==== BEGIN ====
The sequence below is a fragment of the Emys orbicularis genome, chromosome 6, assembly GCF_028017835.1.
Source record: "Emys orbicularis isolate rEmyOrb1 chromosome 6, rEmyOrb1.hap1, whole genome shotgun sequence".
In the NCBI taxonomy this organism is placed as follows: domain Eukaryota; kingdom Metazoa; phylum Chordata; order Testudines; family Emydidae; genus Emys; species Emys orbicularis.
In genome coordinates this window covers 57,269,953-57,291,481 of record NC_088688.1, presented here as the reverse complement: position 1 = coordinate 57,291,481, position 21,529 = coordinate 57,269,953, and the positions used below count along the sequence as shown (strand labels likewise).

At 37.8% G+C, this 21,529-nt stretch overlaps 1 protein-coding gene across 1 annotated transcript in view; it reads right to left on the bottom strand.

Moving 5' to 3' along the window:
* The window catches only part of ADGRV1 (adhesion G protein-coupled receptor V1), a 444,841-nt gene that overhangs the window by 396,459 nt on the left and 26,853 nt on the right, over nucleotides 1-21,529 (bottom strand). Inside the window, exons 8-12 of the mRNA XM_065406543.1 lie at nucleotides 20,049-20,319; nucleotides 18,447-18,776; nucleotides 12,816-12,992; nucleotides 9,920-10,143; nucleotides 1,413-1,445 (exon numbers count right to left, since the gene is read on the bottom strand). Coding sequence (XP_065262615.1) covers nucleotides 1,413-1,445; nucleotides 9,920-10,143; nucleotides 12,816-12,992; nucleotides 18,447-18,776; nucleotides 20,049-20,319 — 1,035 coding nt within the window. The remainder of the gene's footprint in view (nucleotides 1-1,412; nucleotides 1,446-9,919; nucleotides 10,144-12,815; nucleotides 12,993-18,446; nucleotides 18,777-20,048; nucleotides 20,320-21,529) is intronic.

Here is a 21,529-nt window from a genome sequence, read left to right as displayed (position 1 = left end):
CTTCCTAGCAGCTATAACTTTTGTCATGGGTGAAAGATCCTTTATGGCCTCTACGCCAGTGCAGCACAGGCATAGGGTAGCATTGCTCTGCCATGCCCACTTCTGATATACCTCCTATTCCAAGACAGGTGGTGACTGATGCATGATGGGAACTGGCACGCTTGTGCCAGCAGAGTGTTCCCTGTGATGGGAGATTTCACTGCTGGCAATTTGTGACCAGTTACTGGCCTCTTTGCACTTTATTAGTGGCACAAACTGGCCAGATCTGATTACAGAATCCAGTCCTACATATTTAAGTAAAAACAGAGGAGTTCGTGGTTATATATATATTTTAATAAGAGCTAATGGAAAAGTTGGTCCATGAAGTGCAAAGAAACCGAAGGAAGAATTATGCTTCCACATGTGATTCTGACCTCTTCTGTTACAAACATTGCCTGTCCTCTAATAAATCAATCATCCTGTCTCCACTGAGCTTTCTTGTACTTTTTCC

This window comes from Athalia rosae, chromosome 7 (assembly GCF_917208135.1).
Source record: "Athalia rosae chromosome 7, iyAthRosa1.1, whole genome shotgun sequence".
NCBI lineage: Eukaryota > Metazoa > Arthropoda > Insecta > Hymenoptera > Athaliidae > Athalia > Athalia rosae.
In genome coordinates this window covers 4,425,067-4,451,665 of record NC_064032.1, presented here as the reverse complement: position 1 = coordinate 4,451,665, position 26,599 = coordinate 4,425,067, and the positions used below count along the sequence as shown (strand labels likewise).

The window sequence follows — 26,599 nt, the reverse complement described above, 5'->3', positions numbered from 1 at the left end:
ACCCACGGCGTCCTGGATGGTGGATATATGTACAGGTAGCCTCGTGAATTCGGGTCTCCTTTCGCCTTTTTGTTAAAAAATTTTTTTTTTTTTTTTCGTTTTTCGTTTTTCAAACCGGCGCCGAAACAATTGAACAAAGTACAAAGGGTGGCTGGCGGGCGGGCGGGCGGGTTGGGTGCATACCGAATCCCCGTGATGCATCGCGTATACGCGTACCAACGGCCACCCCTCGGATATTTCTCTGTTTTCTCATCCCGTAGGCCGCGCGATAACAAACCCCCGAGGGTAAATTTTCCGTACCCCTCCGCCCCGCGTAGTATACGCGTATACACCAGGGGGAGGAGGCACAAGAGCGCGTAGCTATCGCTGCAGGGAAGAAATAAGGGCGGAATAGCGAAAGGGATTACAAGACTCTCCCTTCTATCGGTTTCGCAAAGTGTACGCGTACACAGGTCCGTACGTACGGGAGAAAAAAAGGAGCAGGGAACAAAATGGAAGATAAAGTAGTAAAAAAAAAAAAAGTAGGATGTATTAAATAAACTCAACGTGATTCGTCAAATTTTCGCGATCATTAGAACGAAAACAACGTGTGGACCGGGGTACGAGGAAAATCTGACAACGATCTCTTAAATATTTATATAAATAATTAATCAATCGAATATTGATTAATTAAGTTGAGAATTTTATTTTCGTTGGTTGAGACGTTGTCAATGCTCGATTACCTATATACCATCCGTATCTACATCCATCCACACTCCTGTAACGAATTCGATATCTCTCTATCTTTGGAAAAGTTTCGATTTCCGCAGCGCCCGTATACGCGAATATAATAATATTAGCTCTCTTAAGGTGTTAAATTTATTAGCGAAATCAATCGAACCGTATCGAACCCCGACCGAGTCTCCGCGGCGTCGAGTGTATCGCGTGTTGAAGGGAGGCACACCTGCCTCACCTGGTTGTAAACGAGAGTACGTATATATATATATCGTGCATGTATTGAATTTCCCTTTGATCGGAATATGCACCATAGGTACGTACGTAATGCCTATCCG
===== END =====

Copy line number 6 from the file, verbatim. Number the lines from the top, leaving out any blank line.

Moving 5' to 3' along the window: